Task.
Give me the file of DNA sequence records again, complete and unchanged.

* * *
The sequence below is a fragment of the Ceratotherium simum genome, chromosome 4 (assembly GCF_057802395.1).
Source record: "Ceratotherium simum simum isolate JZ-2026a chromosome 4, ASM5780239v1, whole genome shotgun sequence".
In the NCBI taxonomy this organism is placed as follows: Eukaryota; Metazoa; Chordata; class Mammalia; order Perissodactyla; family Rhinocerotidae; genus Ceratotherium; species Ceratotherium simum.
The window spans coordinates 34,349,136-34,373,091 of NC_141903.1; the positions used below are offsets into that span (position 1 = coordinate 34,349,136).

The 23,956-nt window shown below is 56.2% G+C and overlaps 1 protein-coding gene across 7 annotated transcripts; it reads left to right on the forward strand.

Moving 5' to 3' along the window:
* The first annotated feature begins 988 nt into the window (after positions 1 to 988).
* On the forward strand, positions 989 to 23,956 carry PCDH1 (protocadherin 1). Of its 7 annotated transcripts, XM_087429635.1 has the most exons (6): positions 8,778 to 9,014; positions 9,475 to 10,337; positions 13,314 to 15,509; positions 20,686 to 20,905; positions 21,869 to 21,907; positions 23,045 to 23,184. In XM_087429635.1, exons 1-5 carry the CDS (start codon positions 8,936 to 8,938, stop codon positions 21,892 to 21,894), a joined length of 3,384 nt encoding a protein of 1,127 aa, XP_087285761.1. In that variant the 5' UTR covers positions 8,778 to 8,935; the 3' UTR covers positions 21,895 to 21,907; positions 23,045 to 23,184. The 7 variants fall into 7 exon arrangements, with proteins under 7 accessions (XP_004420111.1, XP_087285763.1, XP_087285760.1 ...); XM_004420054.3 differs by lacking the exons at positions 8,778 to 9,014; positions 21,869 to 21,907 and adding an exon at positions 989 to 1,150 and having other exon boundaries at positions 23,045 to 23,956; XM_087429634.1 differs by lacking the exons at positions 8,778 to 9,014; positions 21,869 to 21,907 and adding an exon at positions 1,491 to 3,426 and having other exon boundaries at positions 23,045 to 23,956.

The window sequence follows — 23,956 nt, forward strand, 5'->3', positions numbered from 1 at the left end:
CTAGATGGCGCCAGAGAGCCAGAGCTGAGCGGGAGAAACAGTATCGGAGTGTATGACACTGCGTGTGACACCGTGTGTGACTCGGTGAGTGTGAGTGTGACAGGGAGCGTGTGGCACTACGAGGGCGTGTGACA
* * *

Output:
The sequence below is a fragment of the Ceratotherium simum genome, chromosome 4 (assembly GCF_057802395.1).
Source record: "Ceratotherium simum simum isolate JZ-2026a chromosome 4, ASM5780239v1, whole genome shotgun sequence".
In the NCBI taxonomy this organism is placed as follows: Eukaryota; Metazoa; Chordata; class Mammalia; order Perissodactyla; family Rhinocerotidae; genus Ceratotherium; species Ceratotherium simum.
The window spans coordinates 34,349,136-34,373,091 of NC_141903.1; the positions used below are offsets into that span (position 1 = coordinate 34,349,136).

The 23,956-nt window shown below is 56.2% G+C and overlaps 1 protein-coding gene across 7 annotated transcripts; it reads left to right on the forward strand.

Moving 5' to 3' along the window:
* The first annotated feature begins 988 nt into the window (after positions 1 to 988).
* On the forward strand, positions 989 to 23,956 carry PCDH1 (protocadherin 1). Of its 7 annotated transcripts, XM_087429635.1 has the most exons (6): positions 8,778 to 9,014; positions 9,475 to 10,337; positions 13,314 to 15,509; positions 20,686 to 20,905; positions 21,869 to 21,907; positions 23,045 to 23,184. In XM_087429635.1, exons 1-5 carry the CDS (start codon positions 8,936 to 8,938, stop codon positions 21,892 to 21,894), a joined length of 3,384 nt encoding a protein of 1,127 aa, XP_087285761.1. In that variant the 5' UTR covers positions 8,778 to 8,935; the 3' UTR covers positions 21,895 to 21,907; positions 23,045 to 23,184. The 7 variants fall into 7 exon arrangements, with proteins under 7 accessions (XP_004420111.1, XP_087285763.1, XP_087285760.1 ...); XM_004420054.3 differs by lacking the exons at positions 8,778 to 9,014; positions 21,869 to 21,907 and adding an exon at positions 989 to 1,150 and having other exon boundaries at positions 23,045 to 23,956; XM_087429634.1 differs by lacking the exons at positions 8,778 to 9,014; positions 21,869 to 21,907 and adding an exon at positions 1,491 to 3,426 and having other exon boundaries at positions 23,045 to 23,956.

The window sequence follows — 23,956 nt, forward strand, 5'->3', positions numbered from 1 at the left end:
CTAGATGGCGCCAGAGAGCCAGAGCTGAGCGGGAGAAACAGTATCGGAGTGTATGACACTGCGTGTGACACCGTGTGTGACTCGGTGAGTGTGAGTGTGACAGGGAGCGTGTGGCACTACGAGGGCGTGTGACA